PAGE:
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SEC Proposed Rules and Investor Pressures Continue to Impact Board Composition

The proposed rules by the SEC seeking greater disclosures around human capital metrics, cybersecurity and climate as well as increased pressure from institutional investors and proxy advisory firms to demonstrate greater board diversity will continue to have significant implications for board composition, size, and talent.  

The 2022 Conference Board/ESGAUGE report highlights several considerations to help ensure Boards are well positioned to navigate the exceedingly complex issues that directors are expected to oversee. 

  • A decline in the reported percentage of board members with broad business strategy experience may be due to boards adding members with deep functional expertise. S&P 500 companies report a decrease from 69.7% in 2018 to 67.5% in 2021, while Russell 3000 organizations report a larger decrease from 67.7% to 62.9% in the same period.  While functional knowledge is important, business strategy must remain the board’s focus as they effectively integrate the functional areas in the strategic discussions.

  • As boards expand their oversight into ESG, global economic and social issues, companies will need to recruit not only for the traditional skills, but also for members that demonstrate critical competencies and “soft skills” such as crisis management, growth mindset, and willingness to listen and change.

  • Education programs for directors and senior leadership are increasingly taking a hybrid approach consisting of internal resources and external providers that offer objective information and are skilled at interacting at the Board level to address the new and expanded responsibilities.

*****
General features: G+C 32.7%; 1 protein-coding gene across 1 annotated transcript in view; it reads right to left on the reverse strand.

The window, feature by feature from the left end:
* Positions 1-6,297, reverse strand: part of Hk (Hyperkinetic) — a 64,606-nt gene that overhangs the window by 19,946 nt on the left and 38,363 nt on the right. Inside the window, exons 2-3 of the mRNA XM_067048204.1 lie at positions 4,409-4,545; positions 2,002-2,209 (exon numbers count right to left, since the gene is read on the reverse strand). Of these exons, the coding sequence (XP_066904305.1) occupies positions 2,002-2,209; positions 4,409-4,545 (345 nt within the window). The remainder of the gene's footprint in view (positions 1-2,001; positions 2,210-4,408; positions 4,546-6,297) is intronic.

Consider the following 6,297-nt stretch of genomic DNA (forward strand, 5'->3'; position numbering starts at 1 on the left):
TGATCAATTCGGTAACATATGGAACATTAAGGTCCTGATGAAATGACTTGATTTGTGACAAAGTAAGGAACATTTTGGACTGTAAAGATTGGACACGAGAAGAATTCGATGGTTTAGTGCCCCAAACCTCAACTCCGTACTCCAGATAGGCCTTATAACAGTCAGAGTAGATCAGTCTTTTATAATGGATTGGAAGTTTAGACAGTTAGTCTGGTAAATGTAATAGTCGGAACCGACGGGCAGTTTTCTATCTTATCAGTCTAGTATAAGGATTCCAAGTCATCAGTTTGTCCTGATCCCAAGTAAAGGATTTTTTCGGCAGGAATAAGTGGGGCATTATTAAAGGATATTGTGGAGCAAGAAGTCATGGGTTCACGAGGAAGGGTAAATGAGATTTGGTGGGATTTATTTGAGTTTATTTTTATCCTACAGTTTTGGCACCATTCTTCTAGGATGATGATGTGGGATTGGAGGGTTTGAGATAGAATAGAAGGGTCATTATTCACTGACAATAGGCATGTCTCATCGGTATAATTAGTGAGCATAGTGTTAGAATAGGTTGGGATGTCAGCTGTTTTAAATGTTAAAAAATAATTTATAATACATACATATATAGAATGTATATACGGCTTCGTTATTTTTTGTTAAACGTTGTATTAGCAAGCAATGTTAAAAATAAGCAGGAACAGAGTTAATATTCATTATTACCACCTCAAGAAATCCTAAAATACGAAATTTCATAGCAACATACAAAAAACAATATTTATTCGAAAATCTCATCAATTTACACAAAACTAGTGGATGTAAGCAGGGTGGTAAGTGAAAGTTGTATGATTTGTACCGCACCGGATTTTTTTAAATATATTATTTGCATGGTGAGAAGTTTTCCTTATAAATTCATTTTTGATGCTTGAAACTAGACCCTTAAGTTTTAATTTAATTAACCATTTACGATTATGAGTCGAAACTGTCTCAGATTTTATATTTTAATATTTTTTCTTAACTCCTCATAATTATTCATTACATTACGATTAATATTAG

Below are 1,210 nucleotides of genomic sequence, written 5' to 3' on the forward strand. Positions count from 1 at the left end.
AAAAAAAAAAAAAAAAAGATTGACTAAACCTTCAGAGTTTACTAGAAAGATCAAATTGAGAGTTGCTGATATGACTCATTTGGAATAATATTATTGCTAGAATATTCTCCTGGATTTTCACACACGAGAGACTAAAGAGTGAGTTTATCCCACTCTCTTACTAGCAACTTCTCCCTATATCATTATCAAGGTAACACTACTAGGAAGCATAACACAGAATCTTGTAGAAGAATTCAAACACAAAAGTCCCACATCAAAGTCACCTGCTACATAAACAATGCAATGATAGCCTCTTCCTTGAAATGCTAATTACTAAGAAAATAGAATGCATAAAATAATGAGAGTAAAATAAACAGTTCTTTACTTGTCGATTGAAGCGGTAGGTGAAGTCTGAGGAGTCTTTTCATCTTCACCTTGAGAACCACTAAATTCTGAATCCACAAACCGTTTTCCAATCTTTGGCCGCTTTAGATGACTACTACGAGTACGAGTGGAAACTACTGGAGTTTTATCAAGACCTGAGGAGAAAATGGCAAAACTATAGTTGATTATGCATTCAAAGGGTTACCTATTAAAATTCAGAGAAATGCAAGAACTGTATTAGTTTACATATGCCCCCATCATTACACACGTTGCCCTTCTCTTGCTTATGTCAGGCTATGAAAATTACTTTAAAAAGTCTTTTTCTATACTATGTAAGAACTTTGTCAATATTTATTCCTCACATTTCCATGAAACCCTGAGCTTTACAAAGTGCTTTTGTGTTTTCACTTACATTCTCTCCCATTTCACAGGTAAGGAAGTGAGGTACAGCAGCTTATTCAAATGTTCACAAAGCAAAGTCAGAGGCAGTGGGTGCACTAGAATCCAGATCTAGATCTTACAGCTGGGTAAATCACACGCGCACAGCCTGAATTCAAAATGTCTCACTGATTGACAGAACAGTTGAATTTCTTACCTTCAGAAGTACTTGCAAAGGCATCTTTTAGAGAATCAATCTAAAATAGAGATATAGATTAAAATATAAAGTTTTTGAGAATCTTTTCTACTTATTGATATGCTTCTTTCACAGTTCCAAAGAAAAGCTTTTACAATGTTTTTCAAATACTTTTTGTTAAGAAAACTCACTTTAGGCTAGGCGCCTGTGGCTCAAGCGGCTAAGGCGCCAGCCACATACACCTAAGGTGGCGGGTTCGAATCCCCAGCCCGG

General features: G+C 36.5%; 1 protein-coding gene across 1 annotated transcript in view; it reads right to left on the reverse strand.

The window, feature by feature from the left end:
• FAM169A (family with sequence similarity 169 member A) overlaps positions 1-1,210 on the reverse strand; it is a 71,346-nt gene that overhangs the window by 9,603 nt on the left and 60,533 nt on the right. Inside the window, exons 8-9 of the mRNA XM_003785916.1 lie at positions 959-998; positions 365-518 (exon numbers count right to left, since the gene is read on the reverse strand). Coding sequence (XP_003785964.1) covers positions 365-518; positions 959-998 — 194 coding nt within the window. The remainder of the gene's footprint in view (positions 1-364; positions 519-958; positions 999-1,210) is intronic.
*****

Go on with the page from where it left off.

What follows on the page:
• Although gender and racial diversity of Boards are increasing for large companies and in certain industries, many companies will need to continue to increase their efforts around board representation as specific targets are being set by some investors and proxy advisory firms which will impact director elections with some firms pledging to vote against directors. Beginning in 2023, State Street Global Advisors and Glass Lewis have pledged to vote against the Chair of the Nominating Committee if the Board is not 30% gender diverse; yet in the Russell 3000, only 37.1% of companies meet this threshold.

  • Board size slightly increased in 2022 and will likely continue to expand as new committees may be formed to provide ESG oversight, directors with unique skills are added and companies strive to include more women and people of color. 

Published on: June 17, 2022

Authors: Megan Wolf

Topics: Compensation Committee and Board, ESG and Diversity & Inclusion

Megan Wolf

Director, Practice, HR Policy Association and Center On Executive Compensation

Detailed Bio

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